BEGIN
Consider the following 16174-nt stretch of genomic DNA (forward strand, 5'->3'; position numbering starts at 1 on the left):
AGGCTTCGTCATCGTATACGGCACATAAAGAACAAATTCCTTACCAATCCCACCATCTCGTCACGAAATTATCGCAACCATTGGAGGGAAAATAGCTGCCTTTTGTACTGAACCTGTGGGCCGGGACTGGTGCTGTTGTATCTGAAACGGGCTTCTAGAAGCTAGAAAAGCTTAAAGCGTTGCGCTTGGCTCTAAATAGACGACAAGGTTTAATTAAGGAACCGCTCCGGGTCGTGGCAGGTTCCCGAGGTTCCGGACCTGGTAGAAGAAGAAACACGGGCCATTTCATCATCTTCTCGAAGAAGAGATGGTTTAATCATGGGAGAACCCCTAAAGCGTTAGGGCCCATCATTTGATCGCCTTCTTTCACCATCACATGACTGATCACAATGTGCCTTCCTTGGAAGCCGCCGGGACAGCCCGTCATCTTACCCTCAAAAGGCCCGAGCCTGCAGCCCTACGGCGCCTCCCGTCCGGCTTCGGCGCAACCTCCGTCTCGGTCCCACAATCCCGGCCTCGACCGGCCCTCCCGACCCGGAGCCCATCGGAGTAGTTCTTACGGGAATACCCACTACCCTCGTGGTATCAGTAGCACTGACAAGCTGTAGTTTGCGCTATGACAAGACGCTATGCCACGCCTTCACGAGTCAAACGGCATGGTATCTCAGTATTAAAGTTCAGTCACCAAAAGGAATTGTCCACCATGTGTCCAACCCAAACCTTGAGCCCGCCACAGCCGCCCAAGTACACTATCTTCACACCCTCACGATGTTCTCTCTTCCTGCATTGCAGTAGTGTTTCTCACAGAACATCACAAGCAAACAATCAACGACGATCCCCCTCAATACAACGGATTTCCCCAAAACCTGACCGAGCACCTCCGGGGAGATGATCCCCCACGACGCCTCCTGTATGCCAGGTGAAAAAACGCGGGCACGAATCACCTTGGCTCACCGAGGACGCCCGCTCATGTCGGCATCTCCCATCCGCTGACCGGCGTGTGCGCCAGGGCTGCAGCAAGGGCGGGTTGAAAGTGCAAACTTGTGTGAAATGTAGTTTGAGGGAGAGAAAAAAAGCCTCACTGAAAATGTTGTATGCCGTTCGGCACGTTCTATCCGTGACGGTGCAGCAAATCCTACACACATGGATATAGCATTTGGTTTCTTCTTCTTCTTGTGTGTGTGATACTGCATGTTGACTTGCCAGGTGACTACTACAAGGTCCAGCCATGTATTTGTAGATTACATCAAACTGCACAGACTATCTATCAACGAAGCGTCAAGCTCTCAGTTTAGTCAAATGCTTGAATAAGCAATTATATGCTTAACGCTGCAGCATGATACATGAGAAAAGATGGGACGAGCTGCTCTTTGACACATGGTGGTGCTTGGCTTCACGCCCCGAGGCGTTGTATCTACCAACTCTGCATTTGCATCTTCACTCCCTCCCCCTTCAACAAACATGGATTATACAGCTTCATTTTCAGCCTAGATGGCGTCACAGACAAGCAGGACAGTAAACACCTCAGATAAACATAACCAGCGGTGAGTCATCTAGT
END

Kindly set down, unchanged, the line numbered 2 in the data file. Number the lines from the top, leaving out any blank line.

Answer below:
AGGCTTCGTCATCGTATACGGCACATAAAGAACAAATTCCTTACCAATCCCACCATCTCGTCACGAAATTATCGCAACCATTGGAGGGAAAATAGCTGCCTTTTGTACTGAACCTGTGGGCCGGGACTGGTGCTGTTGTATCTGAAACGGGCTTCTAGAAGCTAGAAAAGCTTAAAGCGTTGCGCTTGGCTCTAAATAGACGACAAGGTTTAATTAAGGAACCGCTCCGGGTCGTGGCAGGTTCCCGAGGTTCCGGACCTGGTAGAAGAAGAAACACGGGCCATTTCATCATCTTCTCGAAGAAGAGATGGTTTAATCATGGGAGAACCCCTAAAGCGTTAGGGCCCATCATTTGATCGCCTTCTTTCACCATCACATGACTGATCACAATGTGCCTTCCTTGGAAGCCGCCGGGACAGCCCGTCATCTTACCCTCAAAAGGCCCGAGCCTGCAGCCCTACGGCGCCTCCCGTCCGGCTTCGGCGCAACCTCCGTCTCGGTCCCACAATCCCGGCCTCGACCGGCCCTCCCGACCCGGAGCCCATCGGAGTAGTTCTTACGGGAATACCCACTACCCTCGTGGTATCAGTAGCACTGACAAGCTGTAGTTTGCGCTATGACAAGACGCTATGCCACGCCTTCACGAGTCAAACGGCATGGTATCTCAGTATTAAAGTTCAGTCACCAAAAGGAATTGTCCACCATGTGTCCAACCCAAACCTTGAGCCCGCCACAGCCGCCCAAGTACACTATCTTCACACCCTCACGATGTTCTCTCTTCCTGCATTGCAGTAGTGTTTCTCACAGAACATCACAAGCAAACAATCAACGACGATCCCCCTCAATACAACGGATTTCCCCAAAACCTGACCGAGCACCTCCGGGGAGATGATCCCCCACGACGCCTCCTGTATGCCAGGTGAAAAAACGCGGGCACGAATCACCTTGGCTCACCGAGGACGCCCGCTCATGTCGGCATCTCCCATCCGCTGACCGGCGTGTGCGCCAGGGCTGCAGCAAGGGCGGGTTGAAAGTGCAAACTTGTGTGAAATGTAGTTTGAGGGAGAGAAAAAAAGCCTCACTGAAAATGTTGTATGCCGTTCGGCACGTTCTATCCGTGACGGTGCAGCAAATCCTACACACATGGATATAGCATTTGGTTTCTTCTTCTTCTTGTGTGTGTGATACTGCATGTTGACTTGCCAGGTGACTACTACAAGGTCCAGCCATGTATTTGTAGATTACATCAAACTGCACAGACTATCTATCAACGAAGCGTCAAGCTCTCAGTTTAGTCAAATGCTTGAATAAGCAATTATATGCTTAACGCTGCAGCATGATACATGAGAAAAGATGGGACGAGCTGCTCTTTGACACATGGTGGTGCTTGGCTTCACGCCCCGAGGCGTTGTATCTACCAACTCTGCATTTGCATCTTCACTCCCTCCCCCTTCAACAAACATGGATTATACAGCTTCATTTTCAGCCTAGATGGCGTCACAGACAAGCAGGACAGTAAACACCTCAGATAAACATAACCAGCGGTGAGTCATCTAGT